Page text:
A number of organisations and individuals are using interactive maps and web casts to visualise the emissions of carbon dioxide to great effect. The ones presented here show the results from two US endeavours: Purdue University's Vulcan Project and NatCarb.org.
Vulcan is a NASA / US Department of Energy (DOE) sponsored program that modelled the emissions of carbon dioxide across the United States from fossil fuelled sources of power in the year 2002. The information was collated down to the level of individual factories, power generation plants, roads and neighbourhoods and allows users to view emissions by Google Earth fly-overs and against time by means of computer simulations that model the transfer of carbon dioxide from ground level into the atmosphere.
Purdue report on their Vulcan website that details of North American emissions are to be extended to include Canada and Mexico and will cover years back to 1980, as well as emissions of CO and NOx. Plans are also in hand for another project called Hestia to create a worldwide model of greenhouse emissions, though at this time of writing there is no information as to whether work on this program has commenced.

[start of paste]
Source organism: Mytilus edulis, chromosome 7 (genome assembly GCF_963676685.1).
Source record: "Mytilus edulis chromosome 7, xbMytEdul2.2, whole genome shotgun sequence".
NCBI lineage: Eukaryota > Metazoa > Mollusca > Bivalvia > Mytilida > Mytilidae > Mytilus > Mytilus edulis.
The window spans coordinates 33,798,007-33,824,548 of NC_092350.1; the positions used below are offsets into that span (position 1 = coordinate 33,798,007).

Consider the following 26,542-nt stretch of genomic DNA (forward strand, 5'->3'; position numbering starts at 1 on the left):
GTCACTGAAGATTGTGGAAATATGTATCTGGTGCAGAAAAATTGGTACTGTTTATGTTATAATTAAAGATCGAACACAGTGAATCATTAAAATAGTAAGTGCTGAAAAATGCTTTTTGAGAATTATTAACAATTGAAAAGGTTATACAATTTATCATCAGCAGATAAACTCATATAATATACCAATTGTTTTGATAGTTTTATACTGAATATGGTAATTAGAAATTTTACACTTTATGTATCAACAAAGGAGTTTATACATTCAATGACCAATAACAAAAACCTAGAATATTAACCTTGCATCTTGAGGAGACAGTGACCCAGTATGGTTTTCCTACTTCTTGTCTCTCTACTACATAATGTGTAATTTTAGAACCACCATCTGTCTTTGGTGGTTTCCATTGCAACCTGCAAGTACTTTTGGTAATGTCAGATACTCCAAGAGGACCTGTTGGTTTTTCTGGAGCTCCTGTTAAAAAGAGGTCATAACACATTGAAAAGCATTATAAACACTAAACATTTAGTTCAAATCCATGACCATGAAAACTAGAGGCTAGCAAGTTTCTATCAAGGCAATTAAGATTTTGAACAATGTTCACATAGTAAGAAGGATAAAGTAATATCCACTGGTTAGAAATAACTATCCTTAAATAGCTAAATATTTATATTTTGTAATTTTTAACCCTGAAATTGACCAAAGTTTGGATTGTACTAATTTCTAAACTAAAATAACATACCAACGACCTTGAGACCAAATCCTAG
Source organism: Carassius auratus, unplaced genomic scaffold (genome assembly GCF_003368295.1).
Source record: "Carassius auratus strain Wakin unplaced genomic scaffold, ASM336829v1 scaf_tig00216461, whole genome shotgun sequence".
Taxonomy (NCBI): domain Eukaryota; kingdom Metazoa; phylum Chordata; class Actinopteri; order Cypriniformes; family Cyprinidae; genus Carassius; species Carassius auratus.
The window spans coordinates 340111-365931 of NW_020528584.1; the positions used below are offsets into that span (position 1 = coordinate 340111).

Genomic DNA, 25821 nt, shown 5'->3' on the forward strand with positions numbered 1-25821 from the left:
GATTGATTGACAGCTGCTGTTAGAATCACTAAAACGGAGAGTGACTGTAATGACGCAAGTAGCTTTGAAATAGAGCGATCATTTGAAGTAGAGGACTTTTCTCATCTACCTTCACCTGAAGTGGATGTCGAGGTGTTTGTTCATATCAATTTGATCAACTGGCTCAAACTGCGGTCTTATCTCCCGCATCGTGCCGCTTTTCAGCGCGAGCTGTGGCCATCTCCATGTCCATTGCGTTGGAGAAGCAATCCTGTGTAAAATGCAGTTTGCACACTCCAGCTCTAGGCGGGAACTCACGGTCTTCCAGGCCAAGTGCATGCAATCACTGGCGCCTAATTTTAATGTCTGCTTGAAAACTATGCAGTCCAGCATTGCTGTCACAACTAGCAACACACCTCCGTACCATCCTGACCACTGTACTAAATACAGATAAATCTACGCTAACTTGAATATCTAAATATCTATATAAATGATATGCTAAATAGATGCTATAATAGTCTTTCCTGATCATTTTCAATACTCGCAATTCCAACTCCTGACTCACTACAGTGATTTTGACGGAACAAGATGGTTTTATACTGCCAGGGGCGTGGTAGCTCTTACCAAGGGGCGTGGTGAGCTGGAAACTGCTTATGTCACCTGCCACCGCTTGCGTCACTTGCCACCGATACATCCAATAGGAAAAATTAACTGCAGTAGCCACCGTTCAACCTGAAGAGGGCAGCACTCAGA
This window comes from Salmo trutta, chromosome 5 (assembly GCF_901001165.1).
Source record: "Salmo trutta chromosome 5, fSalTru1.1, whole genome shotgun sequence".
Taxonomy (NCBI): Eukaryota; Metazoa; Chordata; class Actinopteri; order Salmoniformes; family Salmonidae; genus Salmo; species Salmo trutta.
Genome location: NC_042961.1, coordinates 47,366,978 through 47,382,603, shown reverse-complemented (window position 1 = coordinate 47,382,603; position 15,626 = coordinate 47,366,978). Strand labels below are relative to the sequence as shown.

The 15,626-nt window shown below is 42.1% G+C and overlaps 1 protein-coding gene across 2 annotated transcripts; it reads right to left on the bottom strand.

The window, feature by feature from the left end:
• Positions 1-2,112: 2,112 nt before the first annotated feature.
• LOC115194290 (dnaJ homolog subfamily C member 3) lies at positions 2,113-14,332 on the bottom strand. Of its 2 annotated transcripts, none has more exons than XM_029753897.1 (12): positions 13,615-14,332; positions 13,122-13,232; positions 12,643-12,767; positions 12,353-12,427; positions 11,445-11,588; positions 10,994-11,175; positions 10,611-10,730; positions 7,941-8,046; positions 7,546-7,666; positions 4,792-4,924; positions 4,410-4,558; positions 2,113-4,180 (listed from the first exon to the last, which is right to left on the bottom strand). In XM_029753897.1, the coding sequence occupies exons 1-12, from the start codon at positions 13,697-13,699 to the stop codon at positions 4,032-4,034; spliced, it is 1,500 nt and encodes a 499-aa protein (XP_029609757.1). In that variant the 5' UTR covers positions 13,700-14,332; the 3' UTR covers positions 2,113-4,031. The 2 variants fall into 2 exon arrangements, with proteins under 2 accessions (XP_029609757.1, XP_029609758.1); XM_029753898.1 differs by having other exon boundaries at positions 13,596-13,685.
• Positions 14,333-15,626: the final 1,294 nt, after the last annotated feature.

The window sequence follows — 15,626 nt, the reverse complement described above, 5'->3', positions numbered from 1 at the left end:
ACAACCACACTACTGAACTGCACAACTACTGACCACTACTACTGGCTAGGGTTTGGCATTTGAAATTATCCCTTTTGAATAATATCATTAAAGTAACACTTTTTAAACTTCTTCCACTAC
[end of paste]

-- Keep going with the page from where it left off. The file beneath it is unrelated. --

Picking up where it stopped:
The National Carbon Explorer also uses the Google platform to provide an atlas with locations of carbon dioxide sources and potential sinks where the gas could be stored. The project is sponsored by the US DOE's National Energy Technology Lab (NETL) and links regionally managed databases with the aim of creating a national overview of the infrastructure required to sequestrate carbon dioxide.
The author of this blog cannot help feeling that the use of such interactive maps creates much greater understanding and may have a strong role to play in generating national buy-in to any carbon capture and storage (CCS) initiative. If this can be achieved, then inter-state trunklines and storage sites could become a reality in the US far earlier than in Europe (see an earlier post) where resistance to change and a shortage of land continent wide, will invariably slow down efforts to deploy a similar system.
The Locations of US Carbon Sources and Sinks
Source: NatCarb.org - Interactive maps of Carbon Sources and Sinks.
Note the number of emission sources from petroleum and natural gas related activities
in Canada. These are probably related to the production of crude from tar sands.
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